SALMON ARM, SORRENTO, SICAMOUS, CHASE, CANOE, TAPPEN, GRINDROD, MARA LAKE, MALAKWA, ENDERBY, BLIND BAY, EAGLE BAY

SALMON ARM CAMPUS (Main Office) Monday to Thursday, 8:30 a.m. - 6 p.m. Friday, 8:30 a.m. to 4 p.m. (Check for extended hours 250-832-2126)

SHIPPING & HANDLING (if applicable) Outside of the above areas but within Canada

$25 shipping fee per course

Outside of Canada

$100 shipping fee per course

• If your mailing address on file is in one of the areas listed above, your package will be ready for you to pick-up one week prior to the start date (please bring your receipt). • If you are registering during the late registration period, please allow up to one week for packages to be sent to the appropriate Okanagan College Centre.

• If you are unable to pick up your package at your local centre please contact our office (shipping fee will apply). • If your mailing address on file is outside of these areas, Priority Post, Courier or Greyhound will deliver your package to you within one week of registration and/or one week prior to the start date (shipping fee will apply).

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Okanagan College Admission Requirements: For the most up-to-date information on admission requirements and prerequisites, please see the Okanagan College online calendar at www.okanagan.bc.ca/calendar

BUSINESS ADMINISTRATION For Business Administration degree and diploma prerequisites, please see the Okanagan College calendar.

ANTHROPOLOGY 121 - Introduction to Cultural Anthropology Topics include the history of anthropology, problems in anthropological field work and the definition of culture. The social, economic, political and religious systems of nonindustrial societies will be presented, with examples from around the world.

BUAD 111 - Financial Accounting I 2 This course is an introduction to the system in which information is collected by the accounting process and presented by financial statements. Accounting cycle, statement preparation, special journals, internal control and the accounting for cash, inventory, payroll, merchandising and sales tax are examined. Basic financial reporting will be reviewed. CA, CGA, CMA, CIB, PMAC credit. Credit may be received by passing a challenge exam.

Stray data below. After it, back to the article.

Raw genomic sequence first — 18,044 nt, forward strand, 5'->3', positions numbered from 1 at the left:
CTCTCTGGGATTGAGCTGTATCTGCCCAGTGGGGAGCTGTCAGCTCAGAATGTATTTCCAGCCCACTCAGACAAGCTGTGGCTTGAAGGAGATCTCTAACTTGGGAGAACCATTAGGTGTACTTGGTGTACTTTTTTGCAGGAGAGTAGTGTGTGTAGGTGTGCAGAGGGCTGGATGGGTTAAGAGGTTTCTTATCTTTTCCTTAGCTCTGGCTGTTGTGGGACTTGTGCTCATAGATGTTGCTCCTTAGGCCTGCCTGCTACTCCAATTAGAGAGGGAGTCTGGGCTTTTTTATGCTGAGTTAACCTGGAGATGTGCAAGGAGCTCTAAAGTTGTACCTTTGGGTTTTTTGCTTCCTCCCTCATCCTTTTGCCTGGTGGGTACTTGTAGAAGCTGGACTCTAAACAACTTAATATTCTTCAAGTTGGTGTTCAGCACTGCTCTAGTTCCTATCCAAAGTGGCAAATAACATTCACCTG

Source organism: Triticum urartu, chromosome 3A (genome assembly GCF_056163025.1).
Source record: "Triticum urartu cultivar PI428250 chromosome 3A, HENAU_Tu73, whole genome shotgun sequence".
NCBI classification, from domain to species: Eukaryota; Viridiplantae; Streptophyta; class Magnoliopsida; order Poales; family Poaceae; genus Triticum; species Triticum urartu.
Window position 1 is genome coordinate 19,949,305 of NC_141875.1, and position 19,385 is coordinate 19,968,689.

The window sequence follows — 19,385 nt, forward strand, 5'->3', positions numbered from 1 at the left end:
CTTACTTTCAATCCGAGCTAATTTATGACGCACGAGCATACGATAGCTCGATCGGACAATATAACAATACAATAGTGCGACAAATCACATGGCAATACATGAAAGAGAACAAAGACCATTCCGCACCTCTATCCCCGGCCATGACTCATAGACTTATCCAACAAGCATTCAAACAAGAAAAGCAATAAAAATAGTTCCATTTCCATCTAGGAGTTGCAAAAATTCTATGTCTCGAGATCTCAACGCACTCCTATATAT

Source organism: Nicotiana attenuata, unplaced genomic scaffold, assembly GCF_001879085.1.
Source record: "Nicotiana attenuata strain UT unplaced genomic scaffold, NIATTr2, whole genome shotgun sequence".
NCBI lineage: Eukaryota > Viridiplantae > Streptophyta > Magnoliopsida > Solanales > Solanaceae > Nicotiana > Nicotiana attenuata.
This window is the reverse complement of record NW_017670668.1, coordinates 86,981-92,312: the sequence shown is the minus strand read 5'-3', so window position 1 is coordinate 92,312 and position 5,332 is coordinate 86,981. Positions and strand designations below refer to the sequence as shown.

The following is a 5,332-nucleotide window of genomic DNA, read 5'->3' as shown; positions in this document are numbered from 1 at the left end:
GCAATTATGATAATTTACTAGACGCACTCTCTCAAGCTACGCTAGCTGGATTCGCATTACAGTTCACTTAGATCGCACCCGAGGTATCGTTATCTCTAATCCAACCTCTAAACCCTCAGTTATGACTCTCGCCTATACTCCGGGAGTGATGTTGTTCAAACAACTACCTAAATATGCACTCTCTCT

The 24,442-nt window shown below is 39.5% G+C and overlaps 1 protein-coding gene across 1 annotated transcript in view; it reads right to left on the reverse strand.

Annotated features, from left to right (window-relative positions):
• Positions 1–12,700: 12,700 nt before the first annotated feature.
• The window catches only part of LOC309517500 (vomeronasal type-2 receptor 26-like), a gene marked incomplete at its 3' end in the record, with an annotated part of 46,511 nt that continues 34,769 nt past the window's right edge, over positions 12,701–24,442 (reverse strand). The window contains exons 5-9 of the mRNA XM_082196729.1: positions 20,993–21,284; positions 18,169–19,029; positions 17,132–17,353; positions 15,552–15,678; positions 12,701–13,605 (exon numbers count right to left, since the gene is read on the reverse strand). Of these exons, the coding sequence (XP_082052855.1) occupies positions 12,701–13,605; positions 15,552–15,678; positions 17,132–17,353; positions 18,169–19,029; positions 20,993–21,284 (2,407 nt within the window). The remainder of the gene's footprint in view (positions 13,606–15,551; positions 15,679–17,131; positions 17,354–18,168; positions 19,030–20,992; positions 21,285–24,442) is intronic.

ANTHROPOLOGY 230 - Anthropology of Art 1 This course provides an introduction to the anthropological study of visual arts, including pictorial and sculptural arts, verbal arts, music, dance and theatre. Through lectures, discussions and films, students will be introduced to the forms and meanings of art across a wide variety of cultures.

BUAD 113 - Canadian Business 1 This course provides an overview of Canadian business, industry and government and their interactions with local, national and international economies. Topics include resource allocation and the impact of current events upon public and private financial decisions. CA, CGA, CMA credit.

BIOLOGY

BUAD 116 - Marketing 1 This course introduces students to the principles and practices of marketing and how they can be applied to organizations. Marketing processes are considered from consumer and business perspectives in a Canadian context. Topics include identifying needs, monitoring changes in the environment, managing products or services, distribution, promotion and pricing. PMAC credit. Credit may be received by passing a challenge exam

ANTHROPOLOGY

BIOLOGY 112/112L - Evolution and Ecology This course discusses evolutionary theory and its underlying genetic basis, and population, community, ecosystem and behavioral ecology. Specific case studies and current environmental concerns are used as illustrations. This course, in conjunction with BIOL 122, is recommended for Arts or Education students. BIOLOGY 122/122L - Physiology of Multicellular Organisms This course is a discussion of the physiological adaptations of plants and animals to their environments. The structure/ function relationships of some of the organ systems of the human body will be described. This course, in conjunction with BIOL 112, is recommended for Arts or Education students. Students with credit for BIOL 121 or BIOL 124 cannot take BIOL 122 for further credit.

print-based

print-based plus

BUAD 121 - Financial Accounting II 2 This course is a continuation of BUAD 111. Topics include accounting for receivables, inventory, long-term assets and their amortization, bonds and other long-term liabilities, partnership equity, shareholders’ equity and investment in corporate securities. Generally accepted accounting principles, ratio analysis of financial statements, and the preparation of the Statement of cash flow will also be studied. CA, CGA, CMA, CIB, PMAC credit together with BUAD 111. Credit may be received by passing a challenge exam.